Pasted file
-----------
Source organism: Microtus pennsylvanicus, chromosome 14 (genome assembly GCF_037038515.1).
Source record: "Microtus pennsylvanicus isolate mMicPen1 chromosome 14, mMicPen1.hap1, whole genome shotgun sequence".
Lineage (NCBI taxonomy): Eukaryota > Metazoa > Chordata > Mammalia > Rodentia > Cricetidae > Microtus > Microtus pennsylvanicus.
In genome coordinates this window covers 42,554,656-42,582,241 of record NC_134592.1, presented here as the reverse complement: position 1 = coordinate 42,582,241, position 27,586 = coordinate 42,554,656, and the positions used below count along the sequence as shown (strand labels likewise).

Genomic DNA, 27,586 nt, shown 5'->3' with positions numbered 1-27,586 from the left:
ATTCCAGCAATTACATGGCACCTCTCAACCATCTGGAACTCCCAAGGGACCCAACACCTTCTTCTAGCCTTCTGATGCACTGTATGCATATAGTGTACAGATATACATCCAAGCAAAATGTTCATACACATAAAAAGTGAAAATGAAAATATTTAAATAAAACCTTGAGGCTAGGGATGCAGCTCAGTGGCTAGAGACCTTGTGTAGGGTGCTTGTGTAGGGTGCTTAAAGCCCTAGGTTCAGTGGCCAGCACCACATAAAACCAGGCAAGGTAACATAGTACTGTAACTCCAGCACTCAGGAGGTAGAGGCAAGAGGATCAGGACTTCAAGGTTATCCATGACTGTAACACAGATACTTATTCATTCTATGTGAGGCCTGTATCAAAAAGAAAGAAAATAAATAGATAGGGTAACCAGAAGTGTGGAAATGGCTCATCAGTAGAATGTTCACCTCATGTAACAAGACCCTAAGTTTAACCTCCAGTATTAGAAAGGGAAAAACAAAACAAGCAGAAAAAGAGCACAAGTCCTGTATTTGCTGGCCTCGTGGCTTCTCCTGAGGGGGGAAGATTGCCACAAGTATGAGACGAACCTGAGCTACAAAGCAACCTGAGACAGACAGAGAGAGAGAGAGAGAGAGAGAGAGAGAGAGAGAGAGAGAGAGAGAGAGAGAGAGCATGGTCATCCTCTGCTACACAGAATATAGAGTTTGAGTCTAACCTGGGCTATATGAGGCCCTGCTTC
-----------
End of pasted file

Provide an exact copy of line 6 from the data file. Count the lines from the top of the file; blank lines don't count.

ATTCCAGCAATTACATGGCACCTCTCAACCATCTGGAACTCCCAAGGGACCCAACACCTTCTTCTAGCCTTCTGATGCACTGTATGCATATAGTGTACAGATATACATCCAAGCAAAATGTTCATACACATAAAAAGTGAAAATGAAAATATTTAAATAAAACCTTGAGGCTAGGGATGCAGCTCAGTGGCTAGAGACCTTGTGTAGGGTGCTTGTGTAGGGTGCTTAAAGCCCTAGGTTCAGTGGCCAGCACCACATAAAACCAGGCAAGGTAACATAGTACTGTAACTCCAGCACTCAGGAGGTAGAGGCAAGAGGATCAGGACTTCAAGGTTATCCATGACTGTAACACAGATACTTATTCATTCTATGTGAGGCCTGTATCAAAAAGAAAGAAAATAAATAGATAGGGTAACCAGAAGTGTGGAAATGGCTCATCAGTAGAATGTTCACCTCATGTAACAAGACCCTAAGTTTAACCTCCAGTATTAGAAAGGGAAAAACAAAACAAGCAGAAAAAGAGCACAAGTCCTGTATTTGCTGGCCTCGTGGCTTCTCCTGAGGGGGGAAGATTGCCACAAGTATGAGACGAACCTGAGCTACAAAGCAACCTGAGACAGACAGAGAGAGAGAGAGAGAGAGAGAGAGAGAGAGAGAGAGAGAGAGAGAGAGAGAGAGCATGGTCATCCTCTGCTACACAGAATATAGAGTTTGAGTCTAACCTGGGCTATATGAGGCCCTGCTTC